Dr. Frank Porreca is looking for options to manage chronic pain in women by uncovering the selective actions of prolactin in female-prevalent pain disorders.
One of the biggest risk factors for pain is being female.
Migraine, fibromyalgia, rheumatoid arthritis, irritable bowel syndrome and many other pain disorders are more prevalent among women than men, though doctors and scientists have never understood why. University of Arizona Health Sciences researchers believe part of the answer might be found in prolactin, a hormone that is best known for stimulating milk production in women.
“Almost all pain disorders are female prevalent. If we are going to treat the majority of pain patients, we have to treat women. But how do you do that unless you know if there are mechanisms that can increase pain in females?” said Frank Porreca, PhD, who is a member of the UArizona Health Sciences Comprehensive Pain and Addiction Center and the associate head of the College of Medicine – Tucson’s Department of Pharmacology. “Our research shows that prolactin, which is naturally higher in women than in men, changes the thresholds for activation of the nociceptors, which are the body’s pain receptors, only in females. It shows that female and male pain receptors are different, which is an incredible biological insight.”
The research, conducted by Dr. Porreca and Edita Navratilova, PhD, assistant professor of pharmacology, offers a first glimpse of the mechanisms by which prolactin contributes to migraine pain. Together, Drs. Porreca and Navratilova hope to develop preventive and therapeutic options specifically for women to manage chronic pain.
Migraine: a starting point
Decades of research into migraine have identified a few characteristics of the complex neurological condition.
- Migraine is female prevalent.
- Migraine is multiphasic.
- Migraine headaches are associated with triggering events.
Migraine, which is three times more likely to affect women than men, progresses through different stages: premonitory, also known as prodrome; aura, which approximately one-third of people experience during a migraine attack; headache or main attack; and recovery or postdrome.
“Nobody can agree on what triggering events are, but patients often self-report that stress is a triggering event,” Dr. Porreca said, adding that stress can take many forms, including work deadlines, lack of sleep, menstrual cycle changes, or poor nutrition or hydration.
Stress activates the hypothalamus, located deep within the brain. The hypothalamus is the main link between the endocrine system, composed of glands and the hormones they secrete, and the nervous system, which includes neurons, or nerve cells, that transmit signals to different parts of the body. Afferent neurons, also called sensory afferents, transmit information such as smell, taste, temperature and pain signals from the outside world into the brain.
Doctors and scientists know the hypothalamus is also activated during the premonitory phase of migraine, but it is unclear how that activation transitions into pain.
From prolactin to pain
“One of the hypotheses in migraine is that the reason the pain attacks happen is the threshold for activation of sensory afferents goes down,” Dr. Porreca said. “If you have a lower threshold to activate, then things that shouldn't produce the pain, now do.”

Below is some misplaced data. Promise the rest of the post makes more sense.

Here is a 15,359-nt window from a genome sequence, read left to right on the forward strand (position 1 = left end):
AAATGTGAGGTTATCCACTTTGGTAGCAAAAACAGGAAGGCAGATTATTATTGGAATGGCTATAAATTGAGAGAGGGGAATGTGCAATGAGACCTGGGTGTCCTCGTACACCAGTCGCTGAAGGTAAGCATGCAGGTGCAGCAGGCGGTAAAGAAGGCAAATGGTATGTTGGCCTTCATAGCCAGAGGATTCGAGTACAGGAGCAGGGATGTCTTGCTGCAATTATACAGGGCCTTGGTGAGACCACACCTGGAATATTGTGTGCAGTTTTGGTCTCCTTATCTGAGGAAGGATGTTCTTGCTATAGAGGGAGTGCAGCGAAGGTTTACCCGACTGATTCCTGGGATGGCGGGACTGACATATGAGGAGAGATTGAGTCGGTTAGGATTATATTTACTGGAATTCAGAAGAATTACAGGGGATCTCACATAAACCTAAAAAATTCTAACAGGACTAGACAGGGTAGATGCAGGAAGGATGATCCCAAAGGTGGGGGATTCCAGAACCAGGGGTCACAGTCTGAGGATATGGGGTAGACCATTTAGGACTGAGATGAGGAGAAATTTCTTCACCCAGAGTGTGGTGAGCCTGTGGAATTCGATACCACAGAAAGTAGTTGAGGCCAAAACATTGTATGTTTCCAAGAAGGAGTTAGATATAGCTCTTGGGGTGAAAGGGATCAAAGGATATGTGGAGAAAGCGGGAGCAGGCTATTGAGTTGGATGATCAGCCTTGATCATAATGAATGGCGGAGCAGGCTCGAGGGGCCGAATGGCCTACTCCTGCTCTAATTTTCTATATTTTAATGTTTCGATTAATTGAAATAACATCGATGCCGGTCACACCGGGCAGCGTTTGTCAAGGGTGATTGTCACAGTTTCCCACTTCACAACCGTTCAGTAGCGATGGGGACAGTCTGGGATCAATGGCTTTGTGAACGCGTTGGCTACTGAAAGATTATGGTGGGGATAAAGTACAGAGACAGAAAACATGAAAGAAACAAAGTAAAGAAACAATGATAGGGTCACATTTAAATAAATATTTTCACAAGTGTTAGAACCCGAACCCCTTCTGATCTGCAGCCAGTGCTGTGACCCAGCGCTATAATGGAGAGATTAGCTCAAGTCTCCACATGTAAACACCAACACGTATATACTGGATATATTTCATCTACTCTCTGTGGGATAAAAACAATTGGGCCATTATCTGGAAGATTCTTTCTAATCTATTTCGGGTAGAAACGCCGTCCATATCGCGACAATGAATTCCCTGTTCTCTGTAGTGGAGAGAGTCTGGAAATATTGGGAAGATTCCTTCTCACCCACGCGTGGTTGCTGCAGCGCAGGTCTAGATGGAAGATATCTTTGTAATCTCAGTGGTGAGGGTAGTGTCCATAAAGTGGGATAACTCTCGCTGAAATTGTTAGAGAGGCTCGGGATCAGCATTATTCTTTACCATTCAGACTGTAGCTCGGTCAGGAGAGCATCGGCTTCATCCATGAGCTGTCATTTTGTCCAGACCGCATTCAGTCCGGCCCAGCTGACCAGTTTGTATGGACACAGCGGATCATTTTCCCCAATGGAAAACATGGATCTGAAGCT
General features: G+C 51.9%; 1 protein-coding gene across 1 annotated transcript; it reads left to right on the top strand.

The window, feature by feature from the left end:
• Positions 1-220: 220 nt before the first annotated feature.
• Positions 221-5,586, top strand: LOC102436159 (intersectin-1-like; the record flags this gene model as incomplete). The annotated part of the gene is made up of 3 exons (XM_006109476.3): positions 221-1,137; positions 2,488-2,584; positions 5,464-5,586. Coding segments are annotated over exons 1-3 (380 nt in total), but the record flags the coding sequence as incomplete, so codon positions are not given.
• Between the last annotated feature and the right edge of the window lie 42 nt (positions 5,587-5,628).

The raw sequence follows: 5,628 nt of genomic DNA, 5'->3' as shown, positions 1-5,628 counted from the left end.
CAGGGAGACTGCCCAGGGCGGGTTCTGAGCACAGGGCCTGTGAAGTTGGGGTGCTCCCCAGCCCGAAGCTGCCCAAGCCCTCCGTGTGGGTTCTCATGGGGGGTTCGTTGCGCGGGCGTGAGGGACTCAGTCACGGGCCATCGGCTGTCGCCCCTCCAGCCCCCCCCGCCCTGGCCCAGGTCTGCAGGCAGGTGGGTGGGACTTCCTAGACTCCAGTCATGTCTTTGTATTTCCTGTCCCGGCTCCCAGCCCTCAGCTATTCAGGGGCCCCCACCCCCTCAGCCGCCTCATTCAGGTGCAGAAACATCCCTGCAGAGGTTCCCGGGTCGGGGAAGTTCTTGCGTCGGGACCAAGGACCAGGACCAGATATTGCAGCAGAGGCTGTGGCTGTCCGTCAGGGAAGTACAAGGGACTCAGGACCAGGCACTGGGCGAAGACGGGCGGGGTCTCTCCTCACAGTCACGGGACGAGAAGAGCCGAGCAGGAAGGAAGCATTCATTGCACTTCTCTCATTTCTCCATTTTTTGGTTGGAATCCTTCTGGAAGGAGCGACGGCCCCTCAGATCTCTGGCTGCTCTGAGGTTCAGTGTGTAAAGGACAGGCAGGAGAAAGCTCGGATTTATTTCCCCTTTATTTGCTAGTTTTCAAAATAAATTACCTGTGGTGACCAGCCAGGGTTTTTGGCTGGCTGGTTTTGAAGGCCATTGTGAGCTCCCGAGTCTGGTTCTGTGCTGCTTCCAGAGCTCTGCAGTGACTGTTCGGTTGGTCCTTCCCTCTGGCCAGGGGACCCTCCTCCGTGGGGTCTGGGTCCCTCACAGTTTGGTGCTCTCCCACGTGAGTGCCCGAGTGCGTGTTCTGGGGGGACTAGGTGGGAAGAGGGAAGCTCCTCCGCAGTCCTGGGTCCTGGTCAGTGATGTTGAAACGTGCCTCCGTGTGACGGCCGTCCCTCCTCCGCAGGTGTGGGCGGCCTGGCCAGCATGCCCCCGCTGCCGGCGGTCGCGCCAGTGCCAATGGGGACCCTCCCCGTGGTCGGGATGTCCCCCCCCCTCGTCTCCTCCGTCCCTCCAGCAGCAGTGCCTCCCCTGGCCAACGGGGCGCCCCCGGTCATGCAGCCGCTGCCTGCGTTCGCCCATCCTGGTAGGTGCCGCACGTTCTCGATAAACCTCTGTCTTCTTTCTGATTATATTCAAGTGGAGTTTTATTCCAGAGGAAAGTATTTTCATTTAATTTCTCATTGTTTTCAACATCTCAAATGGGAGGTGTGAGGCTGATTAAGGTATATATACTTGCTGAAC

“Our continuing research helps us understand why the majority of pain patients in the world are female”
Frank Porreca, PhD
Dynorphin, an endogenous opioid peptide that is involved in learning, memory and emotional control, is a key part of the body’s stress response. Dynorphin activates the kappa opioid receptor circuit in the hypothalamus, starting a series of events that results in even more prolactin being released.
To test the effects of high levels of prolactin on sensory afferents, Dr. Porreca and his research team blocked the release of prolactin in response to stress or kappa opioid receptor activation in animal models.
“When prolactin is elevated, it lowers the response thresholds of the sensory afferents, and, interestingly enough, it does so in female but not in male animals,” Dr. Porreca said of the findings that were published in the journal Brain in March.
“This gives us insight into how brain stress circuits connect with the sensory afferents through a neuroendocrine mechanisms that promotes pain selectively in females,” he added. “Now we know in females there is a mechanism that doesn't exist in males, and that mechanism may increase the likelihood that something innocuous can trigger a migraine.”
Potential paths to a therapeutic
Dr. Porreca’s research into prolactin is continuing thanks to a $2.3 million grant from the National Institute of Neurological Disorders and Stroke, a division of the National Institutes of Health. The project, “A prolactin-mediated neuroendocrine link between stress-induced latent sensitization and female-selective pain,” seeks to further unravel mechanisms for therapeutic interventions, allowing for improved therapy of functional pain syndromes in women. The research team includes Dr. Navratilova and Volker Neugebauer, MD, PhD, of the Texas Tech Univeristy Health Sciences Center School of Medicine.
Dr. Porreca is particularly excited about the potential of prolactin antibodies to treat migraine. Prolactin antibodies are already being researched for a variety of applications including endometriosis and breast cancer. Dr. Porreca is collaborating with Peptide Logic LLC, a biopharmaceutical company founded by Pierre Rivière, PhD, one of his former postdoctoral researchers, to develop a prolactin antibody for pain.
“Our continuing research helps us understand why the majority of pain patients in the world are female and possibly helps explain the female prevalence of migraine,” Dr. Porreca said. “While our research was about migraine, truthfully, this could apply to any female-prevalent pain disorder.”